The economic divide among countries worldwide carries over into patterns of land purchases and sales. The United States and large economies and trading markets of Asia and the Middle East represent at least 30 percent of global land purchases since 2000, according to the LandMatrix, an independent land monitoring initiative. In contrast, the largest sellers of land globally include Russia—also among the top buyers—as well as developing countries of Southeast Asia, Africa, and Latin America.
LandMatrix seeks data on land transactions to improve transparency and accountability in the transfer of land rights. The initiative focuses in particular on land for agricultural production, timber extraction, carbon trading, industry, renewable energy production, conservation, and tourism in low- and middle-income countries. Since 2000, growing of wood and fiber was the leading reason for land purchases, followed by the purchase of land for growing food crops and for access to biofuels.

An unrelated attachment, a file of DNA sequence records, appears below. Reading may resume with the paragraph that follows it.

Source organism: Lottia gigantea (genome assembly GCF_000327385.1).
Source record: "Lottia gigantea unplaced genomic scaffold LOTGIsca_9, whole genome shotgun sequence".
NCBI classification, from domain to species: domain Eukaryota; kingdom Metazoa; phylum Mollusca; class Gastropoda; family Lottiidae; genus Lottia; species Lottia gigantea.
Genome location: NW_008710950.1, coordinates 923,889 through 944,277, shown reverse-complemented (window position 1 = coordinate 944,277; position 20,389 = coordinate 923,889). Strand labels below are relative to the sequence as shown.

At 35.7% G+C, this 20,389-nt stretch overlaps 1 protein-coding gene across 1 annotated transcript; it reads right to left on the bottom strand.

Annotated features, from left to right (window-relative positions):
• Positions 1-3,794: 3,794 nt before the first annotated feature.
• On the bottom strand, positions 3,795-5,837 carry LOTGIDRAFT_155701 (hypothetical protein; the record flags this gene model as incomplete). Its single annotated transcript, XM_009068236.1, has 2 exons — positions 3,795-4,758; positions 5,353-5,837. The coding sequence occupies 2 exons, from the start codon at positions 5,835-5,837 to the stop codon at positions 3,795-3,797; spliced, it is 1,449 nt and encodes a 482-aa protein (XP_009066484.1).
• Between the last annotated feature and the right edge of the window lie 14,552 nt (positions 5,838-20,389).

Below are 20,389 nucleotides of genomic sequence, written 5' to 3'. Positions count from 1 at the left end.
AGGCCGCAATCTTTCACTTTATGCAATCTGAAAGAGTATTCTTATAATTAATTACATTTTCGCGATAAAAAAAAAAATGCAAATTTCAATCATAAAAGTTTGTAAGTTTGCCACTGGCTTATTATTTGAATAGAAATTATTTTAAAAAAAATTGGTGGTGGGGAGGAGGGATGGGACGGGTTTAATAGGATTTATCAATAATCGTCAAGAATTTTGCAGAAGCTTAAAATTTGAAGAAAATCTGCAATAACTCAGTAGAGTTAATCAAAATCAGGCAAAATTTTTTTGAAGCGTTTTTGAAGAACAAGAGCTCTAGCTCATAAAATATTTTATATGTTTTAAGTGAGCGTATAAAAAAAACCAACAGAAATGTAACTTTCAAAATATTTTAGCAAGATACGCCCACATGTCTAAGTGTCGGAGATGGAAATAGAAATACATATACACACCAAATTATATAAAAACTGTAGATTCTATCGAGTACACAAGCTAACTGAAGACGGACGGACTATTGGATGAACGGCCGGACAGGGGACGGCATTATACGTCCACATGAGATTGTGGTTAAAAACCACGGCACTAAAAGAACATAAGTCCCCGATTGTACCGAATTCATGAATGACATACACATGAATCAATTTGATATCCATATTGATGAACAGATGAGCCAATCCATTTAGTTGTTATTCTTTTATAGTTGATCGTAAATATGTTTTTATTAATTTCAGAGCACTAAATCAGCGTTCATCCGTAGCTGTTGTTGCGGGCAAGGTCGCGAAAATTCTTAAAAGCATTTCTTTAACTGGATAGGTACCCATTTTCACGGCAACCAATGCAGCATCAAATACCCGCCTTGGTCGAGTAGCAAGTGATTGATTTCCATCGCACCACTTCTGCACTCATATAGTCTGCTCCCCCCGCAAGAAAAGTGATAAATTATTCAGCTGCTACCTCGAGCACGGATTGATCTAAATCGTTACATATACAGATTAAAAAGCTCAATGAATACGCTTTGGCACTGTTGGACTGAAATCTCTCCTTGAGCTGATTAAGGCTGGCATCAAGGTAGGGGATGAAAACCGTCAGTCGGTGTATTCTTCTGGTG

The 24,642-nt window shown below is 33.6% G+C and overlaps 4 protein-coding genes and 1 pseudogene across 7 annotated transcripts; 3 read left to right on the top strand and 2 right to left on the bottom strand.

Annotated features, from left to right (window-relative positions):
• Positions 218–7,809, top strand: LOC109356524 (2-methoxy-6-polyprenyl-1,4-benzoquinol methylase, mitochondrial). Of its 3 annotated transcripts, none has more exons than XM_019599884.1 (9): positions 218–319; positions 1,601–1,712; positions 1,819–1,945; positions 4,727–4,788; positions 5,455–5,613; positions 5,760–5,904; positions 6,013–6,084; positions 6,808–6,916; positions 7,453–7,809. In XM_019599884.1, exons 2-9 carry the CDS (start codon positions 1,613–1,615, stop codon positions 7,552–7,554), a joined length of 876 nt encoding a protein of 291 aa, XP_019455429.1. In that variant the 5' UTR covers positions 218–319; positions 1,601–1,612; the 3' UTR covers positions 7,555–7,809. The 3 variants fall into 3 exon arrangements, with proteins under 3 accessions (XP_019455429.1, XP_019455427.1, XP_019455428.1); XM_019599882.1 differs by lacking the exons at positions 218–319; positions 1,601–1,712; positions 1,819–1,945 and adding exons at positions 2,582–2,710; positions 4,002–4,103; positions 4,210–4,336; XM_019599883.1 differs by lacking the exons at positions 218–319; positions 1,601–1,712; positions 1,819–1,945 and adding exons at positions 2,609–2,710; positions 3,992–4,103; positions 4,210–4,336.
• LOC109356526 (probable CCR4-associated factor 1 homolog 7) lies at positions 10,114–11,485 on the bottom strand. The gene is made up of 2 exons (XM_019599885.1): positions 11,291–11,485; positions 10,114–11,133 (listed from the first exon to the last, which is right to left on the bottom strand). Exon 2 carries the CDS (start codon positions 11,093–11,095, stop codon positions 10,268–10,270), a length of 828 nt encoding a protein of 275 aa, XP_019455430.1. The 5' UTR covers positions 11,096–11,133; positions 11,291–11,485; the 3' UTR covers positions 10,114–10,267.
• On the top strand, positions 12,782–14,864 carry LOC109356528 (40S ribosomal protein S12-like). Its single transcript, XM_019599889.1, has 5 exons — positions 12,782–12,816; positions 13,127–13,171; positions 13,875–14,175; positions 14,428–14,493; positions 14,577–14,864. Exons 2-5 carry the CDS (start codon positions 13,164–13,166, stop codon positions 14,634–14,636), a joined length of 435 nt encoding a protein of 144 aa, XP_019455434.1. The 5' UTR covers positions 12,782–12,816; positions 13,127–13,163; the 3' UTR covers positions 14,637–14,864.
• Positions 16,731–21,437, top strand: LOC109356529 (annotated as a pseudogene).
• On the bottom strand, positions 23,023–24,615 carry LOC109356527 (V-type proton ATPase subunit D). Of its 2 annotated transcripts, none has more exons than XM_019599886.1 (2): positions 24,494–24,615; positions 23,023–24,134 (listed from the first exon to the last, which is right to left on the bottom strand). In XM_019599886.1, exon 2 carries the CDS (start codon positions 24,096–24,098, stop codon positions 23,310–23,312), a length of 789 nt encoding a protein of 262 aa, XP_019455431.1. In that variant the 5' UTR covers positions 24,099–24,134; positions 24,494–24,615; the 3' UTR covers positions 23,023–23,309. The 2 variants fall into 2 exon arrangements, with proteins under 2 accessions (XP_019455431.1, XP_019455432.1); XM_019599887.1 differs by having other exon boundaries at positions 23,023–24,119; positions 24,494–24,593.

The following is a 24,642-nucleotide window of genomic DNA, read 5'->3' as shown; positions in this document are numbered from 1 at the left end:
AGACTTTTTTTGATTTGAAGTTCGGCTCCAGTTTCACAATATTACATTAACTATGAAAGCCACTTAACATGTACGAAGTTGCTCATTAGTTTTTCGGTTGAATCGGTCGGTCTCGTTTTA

Disclaimer from the LandMatrix: The data should not be taken as a reliable representation of reality. Reality is fast-changing as deals are changed, annulled, or new ones spring up. Many deals are not yet included in the database. As an open tool, the Observatory allows wide participation in constantly upgrading, correcting and improving the information it contains. Over time, with your help, it will become more accurate.